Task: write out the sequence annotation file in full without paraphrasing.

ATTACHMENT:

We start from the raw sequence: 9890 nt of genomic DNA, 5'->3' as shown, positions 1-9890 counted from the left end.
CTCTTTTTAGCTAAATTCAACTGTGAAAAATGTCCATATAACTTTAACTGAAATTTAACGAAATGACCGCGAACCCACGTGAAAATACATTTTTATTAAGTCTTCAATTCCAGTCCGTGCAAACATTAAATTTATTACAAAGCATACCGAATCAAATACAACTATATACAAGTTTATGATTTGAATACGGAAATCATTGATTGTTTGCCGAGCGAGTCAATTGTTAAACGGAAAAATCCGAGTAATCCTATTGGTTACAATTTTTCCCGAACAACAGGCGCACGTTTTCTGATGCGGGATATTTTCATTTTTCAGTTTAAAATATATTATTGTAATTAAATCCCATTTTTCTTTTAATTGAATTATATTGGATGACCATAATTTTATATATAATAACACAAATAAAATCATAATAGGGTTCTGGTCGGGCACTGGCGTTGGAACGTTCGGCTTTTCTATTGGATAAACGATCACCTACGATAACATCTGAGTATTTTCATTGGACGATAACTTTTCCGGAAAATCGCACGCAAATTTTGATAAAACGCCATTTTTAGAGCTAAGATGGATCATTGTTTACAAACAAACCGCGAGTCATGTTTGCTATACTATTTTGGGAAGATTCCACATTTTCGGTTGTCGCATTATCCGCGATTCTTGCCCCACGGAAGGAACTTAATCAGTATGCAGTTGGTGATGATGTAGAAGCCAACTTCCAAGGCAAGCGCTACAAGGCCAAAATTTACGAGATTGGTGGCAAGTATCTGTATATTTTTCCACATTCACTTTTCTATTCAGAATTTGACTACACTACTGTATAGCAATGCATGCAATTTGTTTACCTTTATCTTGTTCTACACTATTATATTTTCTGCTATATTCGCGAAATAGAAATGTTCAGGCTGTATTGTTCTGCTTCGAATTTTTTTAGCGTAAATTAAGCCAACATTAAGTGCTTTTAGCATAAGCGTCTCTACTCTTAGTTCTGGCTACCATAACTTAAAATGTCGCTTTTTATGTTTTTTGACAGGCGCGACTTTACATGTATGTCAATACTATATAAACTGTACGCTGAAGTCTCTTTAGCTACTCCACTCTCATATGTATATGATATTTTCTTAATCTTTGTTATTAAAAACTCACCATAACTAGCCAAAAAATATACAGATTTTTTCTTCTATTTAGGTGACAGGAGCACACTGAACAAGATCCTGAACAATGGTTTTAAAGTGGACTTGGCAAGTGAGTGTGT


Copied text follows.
We start from the raw sequence: 9890 nt of genomic DNA, 5'->3' as shown, positions 1-9890 counted from the left end.
CTCTTTTTAGCTAAATTCAACTGTGAAAAATGTCCATATAACTTTAACTGAAATTTAACGAAATGACCGCGAACCCACGTGAAAATACATTTTTATTAAGTCTTCAATTCCAGTCCGTGCAAACATTAAATTTATTACAAAGCATACCGAATCAAATACAACTATATACAAGTTTATGATTTGAATACGGAAATCATTGATTGTTTGCCGAGCGAGTCAATTGTTAAACGGAAAAATCCGAGTAATCCTATTGGTTACAATTTTTCCCGAACAACAGGCGCACGTTTTCTGATGCGGGATATTTTCATTTTTCAGTTTAAAATATATTATTGTAATTAAATCCCATTTTTCTTTTAATTGAATTATATTGGATGACCATAATTTTATATATAATAACACAAATAAAATCATAATAGGGTTCTGGTCGGGCACTGGCGTTGGAACGTTCGGCTTTTCTATTGGATAAACGATCACCTACGATAACATCTGAGTATTTTCATTGGACGATAACTTTTCCGGAAAATCGCACGCAAATTTTGATAAAACGCCATTTTTAGAGCTAAGATGGATCATTGTTTACAAACAAACCGCGAGTCATGTTTGCTATACTATTTTGGGAAGATTCCACATTTTCGGTTGTCGCATTATCCGCGATTCTTGCCCCACGGAAGGAACTTAATCAGTATGCAGTTGGTGATGATGTAGAAGCCAACTTCCAAGGCAAGCGCTACAAGGCCAAAATTTACGAGATTGGTGGCAAGTATCTGTATATTTTTCCACATTCACTTTTCTATTCAGAATTTGACTACACTACTGTATAGCAATGCATGCAATTTGTTTACCTTTATCTTGTTCTACACTATTATATTTTCTGCTATATTCGCGAAATAGAAATGTTCAGGCTGTATTGTTCTGCTTCGAATTTTTTTAGCGTAAATTAAGCCAACATTAAGTGCTTTTAGCATAAGCGTCTCTACTCTTAGTTCTGGCTACCATAACTTAAAATGTCGCTTTTTATGTTTTTTGACAGGCGCGACTTTACATGTATGTCAATACTATATAAACTGTACGCTGAAGTCTCTTTAGCTACTCCACTCTCATATGTATATGATATTTTCTTAATCTTTGTTATTAAAAACTCACCATAACTAGCCAAAAAATATACAGATTTTTTCTTCTATTTAGGTGACAGGAGCACACTGAACAAGATCCTGAACAATGGTTTTAAAGTGGACTTGGCAAGTGAGTGTGT